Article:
Western provinces first to adopt digital tool to streamline trade within Canada

Mark Mann
July 8, 2020

British Columbia, Alberta, Saskatchewan and Manitoba are the first jurisdictions to implement a digital solution to improve business registration and reporting. Led by Ottawa, governments across the country co-created the Multi-Jurisdictional Registry Access Service (MRAS) under the regulatory reconciliation process of the Canadian Free Trade Agreement (CFTA), in an effort to help entrepreneurs start and expand businesses in Canada more readily. The project was spearheaded in 2018 as part of a wider effort to build a seamless internal market within Canada.

“People using this new service will find it easier to register their business in multiple provinces, and efficiently complete necessary paperwork through one central hub,” Anne Kang, B.C.’s Minister of Citizens’ Services, said in a statement.

Until adopting MRAS, each of the Western provinces used its own processes and systems for corporations and limited partnerships to conduct business registrations and maintenance filings, forcing multi-jurisdictional businesses to duplicate their reporting and registration fees. By connecting the federal, provincial and territorial business registries, MRAS aims to simplify interprovincial business processes, increase transparency by facilitating corporate information sharing, and ultimately accelerate economic trade across the country.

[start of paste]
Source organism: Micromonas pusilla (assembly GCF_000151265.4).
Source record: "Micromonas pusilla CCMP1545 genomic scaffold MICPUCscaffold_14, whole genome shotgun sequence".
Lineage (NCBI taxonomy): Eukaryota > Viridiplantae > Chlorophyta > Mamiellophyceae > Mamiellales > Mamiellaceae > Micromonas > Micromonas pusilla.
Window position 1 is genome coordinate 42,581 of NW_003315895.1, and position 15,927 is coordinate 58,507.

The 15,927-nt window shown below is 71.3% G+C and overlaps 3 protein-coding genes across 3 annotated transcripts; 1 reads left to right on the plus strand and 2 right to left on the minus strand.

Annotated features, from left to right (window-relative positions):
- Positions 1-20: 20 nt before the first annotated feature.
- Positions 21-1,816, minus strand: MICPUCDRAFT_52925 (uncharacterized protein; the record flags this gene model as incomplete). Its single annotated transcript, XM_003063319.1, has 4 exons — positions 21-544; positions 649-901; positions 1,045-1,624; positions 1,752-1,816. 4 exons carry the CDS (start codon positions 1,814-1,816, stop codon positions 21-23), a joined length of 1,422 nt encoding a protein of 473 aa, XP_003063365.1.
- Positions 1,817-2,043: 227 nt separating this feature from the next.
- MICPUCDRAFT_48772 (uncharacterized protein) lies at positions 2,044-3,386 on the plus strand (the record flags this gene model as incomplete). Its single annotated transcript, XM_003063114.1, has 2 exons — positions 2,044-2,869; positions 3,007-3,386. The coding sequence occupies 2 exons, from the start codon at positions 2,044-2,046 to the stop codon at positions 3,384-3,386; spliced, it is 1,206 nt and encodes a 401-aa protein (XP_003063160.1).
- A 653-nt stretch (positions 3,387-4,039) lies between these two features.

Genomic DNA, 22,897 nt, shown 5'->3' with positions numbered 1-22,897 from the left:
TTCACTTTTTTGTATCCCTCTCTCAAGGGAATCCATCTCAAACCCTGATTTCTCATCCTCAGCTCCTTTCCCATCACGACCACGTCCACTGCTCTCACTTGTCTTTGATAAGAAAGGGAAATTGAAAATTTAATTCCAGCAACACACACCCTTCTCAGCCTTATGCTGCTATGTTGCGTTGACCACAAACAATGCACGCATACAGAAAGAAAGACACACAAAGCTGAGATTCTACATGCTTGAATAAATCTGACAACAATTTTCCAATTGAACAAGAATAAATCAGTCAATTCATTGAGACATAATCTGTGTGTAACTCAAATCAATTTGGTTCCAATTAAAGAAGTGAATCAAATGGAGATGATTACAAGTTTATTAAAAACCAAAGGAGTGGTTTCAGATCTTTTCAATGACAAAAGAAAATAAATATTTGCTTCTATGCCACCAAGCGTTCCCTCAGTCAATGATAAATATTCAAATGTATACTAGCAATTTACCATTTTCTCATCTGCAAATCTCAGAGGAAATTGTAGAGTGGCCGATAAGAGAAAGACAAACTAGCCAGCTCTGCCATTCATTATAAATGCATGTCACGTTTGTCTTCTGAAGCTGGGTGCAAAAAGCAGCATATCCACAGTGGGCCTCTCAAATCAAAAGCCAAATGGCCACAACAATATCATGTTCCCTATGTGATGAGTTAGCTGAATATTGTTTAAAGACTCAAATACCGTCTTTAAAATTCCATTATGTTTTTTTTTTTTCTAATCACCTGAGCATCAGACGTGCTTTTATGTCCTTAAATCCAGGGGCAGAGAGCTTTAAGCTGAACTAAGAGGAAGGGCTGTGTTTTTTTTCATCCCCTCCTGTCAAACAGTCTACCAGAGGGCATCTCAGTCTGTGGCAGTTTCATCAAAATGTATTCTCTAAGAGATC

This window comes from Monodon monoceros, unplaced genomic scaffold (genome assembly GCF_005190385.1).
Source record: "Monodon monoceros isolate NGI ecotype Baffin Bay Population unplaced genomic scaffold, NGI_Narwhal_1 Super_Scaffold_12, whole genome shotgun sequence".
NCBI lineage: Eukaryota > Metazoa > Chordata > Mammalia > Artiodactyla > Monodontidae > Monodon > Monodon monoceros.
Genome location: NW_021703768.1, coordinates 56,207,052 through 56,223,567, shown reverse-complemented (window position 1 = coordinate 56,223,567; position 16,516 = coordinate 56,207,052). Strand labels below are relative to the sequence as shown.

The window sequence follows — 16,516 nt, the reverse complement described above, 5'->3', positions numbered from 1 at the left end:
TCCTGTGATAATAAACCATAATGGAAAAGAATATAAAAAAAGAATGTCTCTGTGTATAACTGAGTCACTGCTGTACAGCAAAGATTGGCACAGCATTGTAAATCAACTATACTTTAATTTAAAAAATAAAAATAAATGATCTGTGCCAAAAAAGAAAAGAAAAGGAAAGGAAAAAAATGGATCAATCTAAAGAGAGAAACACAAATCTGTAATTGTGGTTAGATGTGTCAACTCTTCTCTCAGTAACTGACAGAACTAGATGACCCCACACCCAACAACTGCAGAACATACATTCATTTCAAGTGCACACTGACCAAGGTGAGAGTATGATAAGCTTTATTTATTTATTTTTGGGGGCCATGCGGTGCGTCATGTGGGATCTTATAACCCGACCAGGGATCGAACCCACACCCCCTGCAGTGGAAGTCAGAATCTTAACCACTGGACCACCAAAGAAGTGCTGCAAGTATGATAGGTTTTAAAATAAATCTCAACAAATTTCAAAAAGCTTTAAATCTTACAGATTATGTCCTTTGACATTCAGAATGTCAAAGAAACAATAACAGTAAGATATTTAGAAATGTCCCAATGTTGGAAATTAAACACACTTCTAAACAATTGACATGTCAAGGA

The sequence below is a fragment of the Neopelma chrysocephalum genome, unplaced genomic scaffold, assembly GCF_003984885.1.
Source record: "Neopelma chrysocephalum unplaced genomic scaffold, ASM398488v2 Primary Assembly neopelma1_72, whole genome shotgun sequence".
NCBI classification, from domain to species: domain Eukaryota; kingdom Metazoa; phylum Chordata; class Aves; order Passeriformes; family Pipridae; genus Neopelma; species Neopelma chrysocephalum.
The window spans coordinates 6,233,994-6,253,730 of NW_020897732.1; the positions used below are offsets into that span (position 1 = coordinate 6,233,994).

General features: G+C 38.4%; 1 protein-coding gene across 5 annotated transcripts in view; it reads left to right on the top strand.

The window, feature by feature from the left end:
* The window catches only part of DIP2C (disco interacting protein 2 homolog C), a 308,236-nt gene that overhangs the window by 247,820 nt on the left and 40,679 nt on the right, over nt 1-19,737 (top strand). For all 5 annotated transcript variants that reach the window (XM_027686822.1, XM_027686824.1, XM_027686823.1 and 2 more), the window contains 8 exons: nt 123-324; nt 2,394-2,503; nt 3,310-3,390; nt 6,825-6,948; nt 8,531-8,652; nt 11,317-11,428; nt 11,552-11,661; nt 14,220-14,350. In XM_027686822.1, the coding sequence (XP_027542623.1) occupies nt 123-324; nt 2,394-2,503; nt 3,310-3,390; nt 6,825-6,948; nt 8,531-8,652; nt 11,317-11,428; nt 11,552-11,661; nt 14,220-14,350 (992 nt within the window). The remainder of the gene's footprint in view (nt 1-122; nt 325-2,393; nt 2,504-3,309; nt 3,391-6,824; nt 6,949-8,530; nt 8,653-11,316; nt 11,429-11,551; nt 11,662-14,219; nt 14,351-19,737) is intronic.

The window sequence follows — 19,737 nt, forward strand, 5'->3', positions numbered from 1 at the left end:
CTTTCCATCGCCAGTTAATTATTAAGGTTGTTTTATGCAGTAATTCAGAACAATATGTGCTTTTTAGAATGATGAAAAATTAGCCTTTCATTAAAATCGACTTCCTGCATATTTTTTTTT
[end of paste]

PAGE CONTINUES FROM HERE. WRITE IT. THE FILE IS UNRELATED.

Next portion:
The adoption of MRAS by the Western provinces — who together form the New West Partnership Trade Agreement, created in 2010 (with Manitoba joining in 2016) — represents an extension of the MRAS-enabled Canada's Business Registries, a free online platform launched in 2018 to augment business visibility by enabling users to search the official registries of Alberta, British Columbia, Corporations Canada, Manitoba, Ontario, Quebec and Saskatchewan — that is, over 80 percent of corporations operating in Canada. Corporations Canada will follow suit and join MRAS in the fall, with other Canadian registries expected to follow.

“We’re committed to improving corporate transparency and reducing internal trade barriers for Canadian businesses,” wrote Innovation Minister Navdeep Bains in a press release. “The adoption of the Multi-Jurisdictional Registry Access Service by the four western provinces is the result of a successful collaboration that will bring tangible benefits to businesses. As the economy turns the corner on the pandemic, businesses can rest assured that our government is making it easier for them to invest and create jobs.”


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